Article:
Physics’ Xuemei May Cheng’s Research Group Studies Spintronics

Posted October 13th, 2014 at 11:47 am.

Yilun Tang, Alena Klindziuk, and Leqi Liu at the Argonne

Yilun Tang, Alena Klindziuk, and Leqi Liu at the Argonne National Laboratory

This summer, Class of 2017 members Leqi Liu, Alena Klindziuk, Yilun Tang, and graduate student Xiao Wang went to the Advanced Photon Source of  the Argonne National Laboratory outside of Chicago, a massive facility that generates the brightest hard X-ray beam in the Western Hemisphere, to study the magnetic properties of platinum-magnetic insulator bilayer thin films.

The students are part of Assistant Professor of Physics Xuemei May Cheng’s research group.

“The research of our group focuses on spintronics,” explains Cheng. “One of the major possible uses of this research is improved data storage. In spintronics you don’t only use electrons like in traditional semiconductor devices. Instead you also take advantage of the spin of the electrons.”

Also referred to as “nano-spintronics,” the importance of this research is summed up well in an abstract of a 2013 presentation given by Atsufumi Hiohata, University of York, on the Argonne website.

“In almost 10 years time, current nanoelectronic technologies will hit physical limitation, which does not allow us to miniaturize devices further. We therefore need to utilize an electron spin orientation to include extra information in an electron as a data carrier, leading to a new research field of spintronics. Spintronics is a new emerging field based on a combination of three conventional information carriers; electron charges, electron spins and photons. These carriers represent three major fields in information technology; data processing with electron transport, data storage with an assembly of spins and data transfer via optical connections.”

Cheng, who held a post-doctoral fellowship at Argonne, is among the leading researchers in the field of spintronics, and she’s also made it possible for Bryn Mawr students to engage in her cutting-edge research.

To date, five Bryn Mawr undergraduate students have conducted research at Argonne and Wang has traveled to the lab six times in the last two years.

And thanks to about $850,000 in grant funding Cheng has received in recent years from the National Science Foundation, the students can also do research right on Bryn Mawr’s campus in a state-of-the-art nanomaterials research laboratory that’s so advanced it’s used by collaborators from neighboring institutions, such as Villanova University, and the University of Pennsylvania.

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Students work in Bryn Mawr’s nanomaterials lab

“Whether we’re working with researchers from Penn here on our campus or with scientists from China at Argonne, this work is always collaborative,” says Cheng. “The main difference at a place like Bryn Mawr is that it’s undergraduate students who are collaborating.  My students leave with much more research experience than the average undergraduate at a research university. In fact, I heard back from a former  student who spent the last two years at CalTech through the 3-2 program that she misses the opportunity to work in my lab at Bryn Mawr.”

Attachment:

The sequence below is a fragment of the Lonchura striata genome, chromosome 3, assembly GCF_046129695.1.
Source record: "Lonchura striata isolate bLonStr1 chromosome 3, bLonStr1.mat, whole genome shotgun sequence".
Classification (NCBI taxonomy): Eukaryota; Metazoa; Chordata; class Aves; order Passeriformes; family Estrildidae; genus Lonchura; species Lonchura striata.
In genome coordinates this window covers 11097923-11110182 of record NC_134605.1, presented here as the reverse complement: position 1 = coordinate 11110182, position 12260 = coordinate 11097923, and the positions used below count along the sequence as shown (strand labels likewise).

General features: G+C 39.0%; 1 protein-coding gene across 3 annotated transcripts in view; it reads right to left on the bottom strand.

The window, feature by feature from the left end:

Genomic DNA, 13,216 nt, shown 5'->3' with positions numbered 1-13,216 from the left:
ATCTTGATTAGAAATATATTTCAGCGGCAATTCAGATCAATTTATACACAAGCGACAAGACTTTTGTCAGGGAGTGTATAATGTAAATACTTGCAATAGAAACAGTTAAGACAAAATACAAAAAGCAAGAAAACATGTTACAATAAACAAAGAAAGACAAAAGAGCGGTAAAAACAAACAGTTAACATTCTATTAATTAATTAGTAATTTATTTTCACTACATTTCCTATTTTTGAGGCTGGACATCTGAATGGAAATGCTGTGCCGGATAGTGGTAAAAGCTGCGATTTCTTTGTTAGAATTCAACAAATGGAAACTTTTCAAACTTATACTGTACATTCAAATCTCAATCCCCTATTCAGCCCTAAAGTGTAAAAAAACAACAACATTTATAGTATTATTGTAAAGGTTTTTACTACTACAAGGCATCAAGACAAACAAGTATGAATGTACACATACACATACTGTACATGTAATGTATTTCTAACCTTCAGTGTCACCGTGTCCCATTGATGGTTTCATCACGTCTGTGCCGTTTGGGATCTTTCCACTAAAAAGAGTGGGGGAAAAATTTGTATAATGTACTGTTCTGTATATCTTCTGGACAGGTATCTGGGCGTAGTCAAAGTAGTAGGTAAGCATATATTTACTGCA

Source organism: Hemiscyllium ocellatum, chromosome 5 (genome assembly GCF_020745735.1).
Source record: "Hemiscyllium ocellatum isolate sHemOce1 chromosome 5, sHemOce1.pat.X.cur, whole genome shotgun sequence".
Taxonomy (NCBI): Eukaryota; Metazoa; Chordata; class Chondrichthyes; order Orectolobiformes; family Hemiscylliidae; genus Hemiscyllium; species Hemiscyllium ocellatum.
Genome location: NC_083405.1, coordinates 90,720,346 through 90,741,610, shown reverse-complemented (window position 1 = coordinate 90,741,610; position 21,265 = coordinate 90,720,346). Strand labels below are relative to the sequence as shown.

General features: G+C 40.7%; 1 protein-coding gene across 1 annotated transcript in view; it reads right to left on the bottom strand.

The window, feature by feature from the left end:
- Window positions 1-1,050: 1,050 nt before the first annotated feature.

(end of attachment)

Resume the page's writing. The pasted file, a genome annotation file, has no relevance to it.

Most of the students who join May’s research group go on to enroll in engineering programs, many at some of the most prestigious in the nation.

Recent graduates have gone to Princeton, Columbia, U.C. Berkley, and U Penn.

The success of May’s students is all the more impressive given that many come to Bryn Mawr not even intending to major in physics.

Maggie Xiao ’15 came to Bryn Mawr from China with plans to be a medical doctor and to minor in French. As a first-year student she took a Modern Physics Laboratory class taught by Cheng.

“I was taking intensive French and still wasn’t sure what I wanted to major in but I was drawn to physics after that class,” said Xiao.

In her first three years at Bryn Mawr, Xiao has traveled to Argonne three times to do research. Her trips have been funded by an NSF grant of Cheng’s and through the Summer Science Research program. This summer she went to Rutgers to do research through LILAC summer funding.

“Maggie’s nanofabrication skills can compare with any senior graduate student,” says Cheng. “She’s made the same type of samples already that I was doing as a post-doc.”

The Department of Physics at Bryn Mawr College offers an engaging program in physics. In recent years Bryn Mawr College has averaged nine physics majors per year, approximately three percent of the graduating class. This is nearly 50 times the national average for women graduating with undergraduate physics degrees in the United States. For more information, visit the Physics Department website.

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